Strong awareness has been made about the damage of single use plastics and a fast fashion lifestyle. However, there is one product used daily that has not had much conversation over sustainability: toilet paper. The average four person household in America uses over 100 pounds of toilet paper a year.
America’s use of toilet paper, especially the particularly soft kind, is worsening climate change and having dramatic, irreversible effects on Canadian boreal forests, according to a new report by two major environmental groups, the Natural Resources Defense Council (NRDC) and Stand.earth.
“Most Americans don’t want to be complicit in flushing forests down the toilet. Tissue manufacturers should listen to their customers and create products made from recycled or responsibly sourced materials. We can’t keep clearcutting living ecosystems like the Canadian boreal forest just to make toilet paper — we need to keep these vital ecosystems intact.” -Tyson Miller, Forest Program Director at Stand.earth
The boreal forest covers nearly 60% of Canada. This forest alone absorbs an equivalent to the annual emissions of 24 million cars each year.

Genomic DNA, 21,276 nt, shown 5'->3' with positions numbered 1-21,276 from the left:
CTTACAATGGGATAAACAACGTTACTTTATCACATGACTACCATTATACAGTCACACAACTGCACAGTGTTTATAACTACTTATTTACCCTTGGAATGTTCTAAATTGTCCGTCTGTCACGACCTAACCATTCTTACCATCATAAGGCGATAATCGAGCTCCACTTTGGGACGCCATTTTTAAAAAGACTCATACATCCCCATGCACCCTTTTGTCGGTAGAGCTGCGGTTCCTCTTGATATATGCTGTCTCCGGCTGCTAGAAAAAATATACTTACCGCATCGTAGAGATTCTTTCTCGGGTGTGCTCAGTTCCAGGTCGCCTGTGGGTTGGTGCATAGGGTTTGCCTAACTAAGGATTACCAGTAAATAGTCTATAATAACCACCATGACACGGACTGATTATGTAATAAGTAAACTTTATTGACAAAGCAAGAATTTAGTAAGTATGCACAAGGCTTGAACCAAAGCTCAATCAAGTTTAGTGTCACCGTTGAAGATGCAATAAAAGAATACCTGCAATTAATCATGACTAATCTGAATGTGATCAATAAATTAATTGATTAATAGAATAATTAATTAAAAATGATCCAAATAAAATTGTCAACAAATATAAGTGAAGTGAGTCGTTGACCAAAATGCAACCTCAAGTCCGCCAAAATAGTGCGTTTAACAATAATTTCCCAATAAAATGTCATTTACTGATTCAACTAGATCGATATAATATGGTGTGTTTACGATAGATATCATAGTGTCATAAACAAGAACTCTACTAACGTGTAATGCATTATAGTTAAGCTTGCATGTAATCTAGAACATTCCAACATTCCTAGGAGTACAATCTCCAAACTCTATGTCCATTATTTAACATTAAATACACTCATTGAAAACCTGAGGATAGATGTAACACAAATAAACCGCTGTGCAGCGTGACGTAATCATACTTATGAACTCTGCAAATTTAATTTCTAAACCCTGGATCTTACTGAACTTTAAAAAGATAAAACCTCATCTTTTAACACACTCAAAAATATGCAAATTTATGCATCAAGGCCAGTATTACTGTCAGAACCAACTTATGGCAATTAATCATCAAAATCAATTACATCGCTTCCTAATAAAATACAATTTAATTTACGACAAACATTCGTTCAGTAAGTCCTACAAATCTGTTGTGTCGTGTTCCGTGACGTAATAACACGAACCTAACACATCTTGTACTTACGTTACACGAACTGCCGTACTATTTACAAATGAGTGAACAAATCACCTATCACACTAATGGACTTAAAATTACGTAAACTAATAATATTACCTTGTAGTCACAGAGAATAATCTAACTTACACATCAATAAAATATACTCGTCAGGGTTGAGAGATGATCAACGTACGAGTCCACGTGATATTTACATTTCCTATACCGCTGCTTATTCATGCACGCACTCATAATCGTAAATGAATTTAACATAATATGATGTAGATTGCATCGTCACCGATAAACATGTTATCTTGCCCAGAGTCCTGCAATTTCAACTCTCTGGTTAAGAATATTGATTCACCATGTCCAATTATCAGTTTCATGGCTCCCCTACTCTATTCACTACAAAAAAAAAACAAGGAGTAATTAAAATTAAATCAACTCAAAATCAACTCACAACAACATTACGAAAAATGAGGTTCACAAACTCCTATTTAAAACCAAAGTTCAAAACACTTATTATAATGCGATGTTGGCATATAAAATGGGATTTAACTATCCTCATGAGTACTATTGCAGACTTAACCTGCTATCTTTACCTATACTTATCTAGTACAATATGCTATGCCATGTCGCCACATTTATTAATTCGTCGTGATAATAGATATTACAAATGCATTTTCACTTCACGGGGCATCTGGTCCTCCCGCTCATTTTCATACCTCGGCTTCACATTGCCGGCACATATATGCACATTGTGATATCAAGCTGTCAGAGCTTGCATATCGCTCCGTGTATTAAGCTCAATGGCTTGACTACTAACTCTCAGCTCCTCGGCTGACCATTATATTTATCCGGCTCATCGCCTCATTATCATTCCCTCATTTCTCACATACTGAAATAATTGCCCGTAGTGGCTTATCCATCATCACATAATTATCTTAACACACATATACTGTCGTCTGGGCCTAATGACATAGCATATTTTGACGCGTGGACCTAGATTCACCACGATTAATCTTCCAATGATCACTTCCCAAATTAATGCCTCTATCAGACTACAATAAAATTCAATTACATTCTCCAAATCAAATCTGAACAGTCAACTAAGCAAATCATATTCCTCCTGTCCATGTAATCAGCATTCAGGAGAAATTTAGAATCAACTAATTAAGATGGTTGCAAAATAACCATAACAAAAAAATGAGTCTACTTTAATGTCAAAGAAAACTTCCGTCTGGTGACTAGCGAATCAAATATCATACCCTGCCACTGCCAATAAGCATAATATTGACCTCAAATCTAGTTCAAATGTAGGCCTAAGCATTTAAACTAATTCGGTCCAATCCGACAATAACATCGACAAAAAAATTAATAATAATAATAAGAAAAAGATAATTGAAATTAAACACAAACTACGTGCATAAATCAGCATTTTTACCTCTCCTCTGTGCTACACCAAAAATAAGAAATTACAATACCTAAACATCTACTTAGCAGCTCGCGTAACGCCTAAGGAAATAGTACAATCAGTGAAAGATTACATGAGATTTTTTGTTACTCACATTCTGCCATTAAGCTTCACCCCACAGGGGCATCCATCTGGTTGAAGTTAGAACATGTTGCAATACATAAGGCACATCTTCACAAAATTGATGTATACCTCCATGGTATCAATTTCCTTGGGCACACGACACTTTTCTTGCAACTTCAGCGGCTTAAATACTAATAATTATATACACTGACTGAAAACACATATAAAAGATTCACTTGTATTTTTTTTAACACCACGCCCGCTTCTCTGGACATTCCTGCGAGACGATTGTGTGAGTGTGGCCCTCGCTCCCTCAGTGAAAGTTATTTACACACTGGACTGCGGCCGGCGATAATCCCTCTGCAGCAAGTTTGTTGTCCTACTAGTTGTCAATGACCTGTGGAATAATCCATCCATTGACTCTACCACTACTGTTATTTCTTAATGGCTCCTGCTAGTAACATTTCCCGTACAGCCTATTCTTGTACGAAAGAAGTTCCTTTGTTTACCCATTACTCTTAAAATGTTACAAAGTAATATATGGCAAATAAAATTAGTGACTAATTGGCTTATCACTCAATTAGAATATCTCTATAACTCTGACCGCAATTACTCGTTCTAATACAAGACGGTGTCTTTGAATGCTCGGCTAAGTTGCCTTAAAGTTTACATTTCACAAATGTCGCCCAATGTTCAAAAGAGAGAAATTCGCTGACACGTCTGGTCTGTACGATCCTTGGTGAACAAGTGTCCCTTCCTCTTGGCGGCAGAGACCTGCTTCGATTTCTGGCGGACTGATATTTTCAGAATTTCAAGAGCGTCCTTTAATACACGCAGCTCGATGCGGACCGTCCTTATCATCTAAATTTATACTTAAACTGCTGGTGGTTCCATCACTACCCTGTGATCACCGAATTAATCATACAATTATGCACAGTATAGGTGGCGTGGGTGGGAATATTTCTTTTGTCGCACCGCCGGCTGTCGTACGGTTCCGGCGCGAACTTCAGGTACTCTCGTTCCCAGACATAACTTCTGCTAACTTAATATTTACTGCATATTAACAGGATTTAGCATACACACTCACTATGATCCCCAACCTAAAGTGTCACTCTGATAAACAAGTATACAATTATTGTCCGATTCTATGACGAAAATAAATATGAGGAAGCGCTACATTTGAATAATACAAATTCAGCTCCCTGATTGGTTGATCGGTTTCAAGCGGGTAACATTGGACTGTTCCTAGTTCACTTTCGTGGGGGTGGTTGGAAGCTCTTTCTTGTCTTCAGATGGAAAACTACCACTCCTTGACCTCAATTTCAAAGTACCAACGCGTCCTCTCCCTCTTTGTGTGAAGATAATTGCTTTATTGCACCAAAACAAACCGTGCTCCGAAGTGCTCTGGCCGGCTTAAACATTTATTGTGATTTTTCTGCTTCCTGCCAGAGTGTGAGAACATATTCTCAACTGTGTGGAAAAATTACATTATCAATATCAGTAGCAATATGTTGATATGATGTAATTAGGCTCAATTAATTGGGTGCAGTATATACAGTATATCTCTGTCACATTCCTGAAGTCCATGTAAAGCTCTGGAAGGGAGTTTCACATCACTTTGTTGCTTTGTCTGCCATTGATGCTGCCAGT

This truth about luxury toilet paper not only applies to Americans. The same principle applies to those in the UK who, on average, consume 110 toilet rolls a year – that is two and a half times higher than the EU average.
Are there any options out there to prevent this destruction? Well, in ancient Rome they would use a sponge on a stick left in a pot of vinegar to be used again. The central text of Jewish law, the Talmud, prescribes a handful of gravel.
Fortunately, we do not have to resort to such measures. Not all toilet paper is equally damaging and many manufacturers are making more environmentally friendly products by using recycled materials.
What kind of toilet paper do you use? Is it really worth it?
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